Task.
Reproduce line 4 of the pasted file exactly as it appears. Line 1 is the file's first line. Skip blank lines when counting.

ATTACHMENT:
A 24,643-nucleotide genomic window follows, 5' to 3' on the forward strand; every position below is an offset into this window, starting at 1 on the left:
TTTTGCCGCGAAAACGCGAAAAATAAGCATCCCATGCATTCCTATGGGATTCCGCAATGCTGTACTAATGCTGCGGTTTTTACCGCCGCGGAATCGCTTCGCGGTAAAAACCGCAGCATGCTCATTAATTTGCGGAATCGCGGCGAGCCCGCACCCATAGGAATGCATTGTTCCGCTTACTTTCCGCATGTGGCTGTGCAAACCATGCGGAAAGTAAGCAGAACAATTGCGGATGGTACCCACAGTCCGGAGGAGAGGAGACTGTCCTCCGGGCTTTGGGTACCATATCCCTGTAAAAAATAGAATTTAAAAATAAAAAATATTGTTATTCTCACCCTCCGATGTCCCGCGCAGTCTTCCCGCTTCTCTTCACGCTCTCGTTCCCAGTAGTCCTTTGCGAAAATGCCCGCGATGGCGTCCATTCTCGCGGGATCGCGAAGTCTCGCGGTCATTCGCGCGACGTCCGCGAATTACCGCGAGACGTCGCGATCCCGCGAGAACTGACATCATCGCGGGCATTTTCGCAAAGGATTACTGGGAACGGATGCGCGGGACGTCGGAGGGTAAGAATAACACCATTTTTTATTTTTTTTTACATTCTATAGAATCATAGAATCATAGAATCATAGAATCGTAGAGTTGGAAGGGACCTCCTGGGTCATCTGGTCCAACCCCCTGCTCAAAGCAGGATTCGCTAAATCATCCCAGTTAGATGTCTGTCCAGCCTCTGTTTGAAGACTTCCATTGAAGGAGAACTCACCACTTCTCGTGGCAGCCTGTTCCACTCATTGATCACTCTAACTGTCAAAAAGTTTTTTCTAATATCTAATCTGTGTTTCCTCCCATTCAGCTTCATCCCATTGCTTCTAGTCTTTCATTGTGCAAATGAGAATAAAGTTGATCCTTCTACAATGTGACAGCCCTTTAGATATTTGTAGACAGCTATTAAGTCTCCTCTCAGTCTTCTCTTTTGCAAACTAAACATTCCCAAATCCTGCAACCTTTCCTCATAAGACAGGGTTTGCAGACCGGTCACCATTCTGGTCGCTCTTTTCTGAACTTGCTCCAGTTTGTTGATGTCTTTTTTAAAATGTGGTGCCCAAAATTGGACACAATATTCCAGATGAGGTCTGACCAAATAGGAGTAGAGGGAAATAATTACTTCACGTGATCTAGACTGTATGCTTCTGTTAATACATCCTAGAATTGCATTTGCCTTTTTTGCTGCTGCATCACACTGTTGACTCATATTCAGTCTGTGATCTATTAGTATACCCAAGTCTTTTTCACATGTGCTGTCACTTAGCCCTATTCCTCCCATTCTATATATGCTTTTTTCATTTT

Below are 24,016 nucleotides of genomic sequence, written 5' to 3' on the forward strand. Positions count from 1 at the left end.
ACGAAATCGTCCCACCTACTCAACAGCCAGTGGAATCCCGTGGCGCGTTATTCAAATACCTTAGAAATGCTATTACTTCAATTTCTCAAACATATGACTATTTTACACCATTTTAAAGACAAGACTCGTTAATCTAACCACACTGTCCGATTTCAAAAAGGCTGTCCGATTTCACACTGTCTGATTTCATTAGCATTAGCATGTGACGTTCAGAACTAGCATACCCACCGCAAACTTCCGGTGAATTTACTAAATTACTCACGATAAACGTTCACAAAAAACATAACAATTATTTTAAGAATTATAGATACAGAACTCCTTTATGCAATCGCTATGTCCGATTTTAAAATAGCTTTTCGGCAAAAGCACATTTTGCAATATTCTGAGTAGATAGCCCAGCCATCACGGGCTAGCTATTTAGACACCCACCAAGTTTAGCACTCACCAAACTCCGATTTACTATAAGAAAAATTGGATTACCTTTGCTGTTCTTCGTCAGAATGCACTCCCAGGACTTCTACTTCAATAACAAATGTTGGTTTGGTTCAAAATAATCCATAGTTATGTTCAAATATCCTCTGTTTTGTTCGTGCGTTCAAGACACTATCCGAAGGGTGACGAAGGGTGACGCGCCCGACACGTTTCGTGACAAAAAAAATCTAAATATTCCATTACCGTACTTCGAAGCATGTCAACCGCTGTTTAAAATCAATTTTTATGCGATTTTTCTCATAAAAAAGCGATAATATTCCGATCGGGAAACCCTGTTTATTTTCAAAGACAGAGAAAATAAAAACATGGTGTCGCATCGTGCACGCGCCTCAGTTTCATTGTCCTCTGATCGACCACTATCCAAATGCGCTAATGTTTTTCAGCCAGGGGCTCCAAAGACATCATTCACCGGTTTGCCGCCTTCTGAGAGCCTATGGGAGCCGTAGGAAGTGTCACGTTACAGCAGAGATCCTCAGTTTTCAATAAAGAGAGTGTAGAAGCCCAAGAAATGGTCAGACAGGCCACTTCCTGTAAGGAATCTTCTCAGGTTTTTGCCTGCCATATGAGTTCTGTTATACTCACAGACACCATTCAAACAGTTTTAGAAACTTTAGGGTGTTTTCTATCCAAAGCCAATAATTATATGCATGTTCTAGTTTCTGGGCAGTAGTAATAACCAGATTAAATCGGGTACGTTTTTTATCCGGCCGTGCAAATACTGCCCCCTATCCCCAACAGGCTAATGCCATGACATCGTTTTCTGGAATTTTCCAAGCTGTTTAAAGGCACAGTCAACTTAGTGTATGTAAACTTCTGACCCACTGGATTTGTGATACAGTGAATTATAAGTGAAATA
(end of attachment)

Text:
ACGAAATCGTCCCACCTACTCAACAGCCAGTGGAATCCCGTGGCGCGTTATTCAAATACCTTAGAAATGCTATTACTTCAATTTCTCAAACATATGACTATTTTACACCATTTTAAAGACAAGACTCGTTAATCTAACCACACTGTCCGATTTCAAAAAGGCTGTCCGATTTCACACTGTCTGATTTCATTAGCATTAGCATGTGACGTTCAGAACTAGCATACCCACCGCAAACTTCCGGTGAATTTACTAAATTACTCACGATAAACGTTCACAAAAAACATAACAATTATTTTAAGAATTATAGATACAGAACTCCTTTATGCAATCGCTATGTCCGATTTTAAAATAGCTTTTCGGCAAAAGCACATTTTGCAATATTCTGAGTAGATAGCCCAGCCATCACGGGCTAGCTATTTAGACACCCACCAAGTTTAGCACTCACCAAACTCCGATTTACTATAAGAAAAATTGGATTACCTTTGCTGTTCTTCGTCAGAATGCACTCCCAGGACTTCTACTTCAATAACAAATGTTGGTTTGGTTCAAAATAATCCATAGTTATGTTCAAATATCCTCTGTTTTGTTCGTGCGTTCAAGACACTATCCGAAGGGTGACGAAGGGTGACGCGCCCGACACGTTTCGTGACAAAAAAAATCTAAATATTCCATTACCGTACTTCGAAGCATGTCAACCGCTGTTTAAAATCAATTTTTATGCGATTTTTCTCATAAAAAAGCGATAATATTCCGATCGGGAAACCCTGTTTATTTTCAAAGACAGAGAAAATAAAAACATGGTGTCGCATCGTGCACGCGCCTCAGTTTCATTGTCCTCTGATCGACCACTATCCAAATGCGCTAATGTTTTTCAGCCAGGGGCTCCAAAGACATCATTCACCGGTTTGCCGCCTTCTGAGAGCCTATGGGAGCCGTAGGAAGTGTCACGTTACAGCAGAGATCCTCAGTTTTCAATAAAGAGAGTGTAGAAGCCCAAGAAATGGTCAGACAGGCCACTTCCTGTAAGGAATCTTCTCAGGTTTTTGCCTGCCATATGAGTTCTGTTATACTCACAGACACCATTCAAACAGTTTTAGAAACTTTAGGGTGTTTTCTATCCAAAGCCAATAATTATATGCATGTTCTAGTTTCTGGGCAGTAGTAATAACCAGATTAAATCGGGTACGTTTTTTATCCGGCCGTGCAAATACTGCCCCCTATCCCCAACAGGCTAATGCCATGACATCGTTTTCTGGAATTTTCCAAGCTGTTTAAAGGCACAGTCAACTTAGTGTATGTAAACTTCTGACCCACTGGATTTGTGATACAGTGAATTATAAGTGAAATA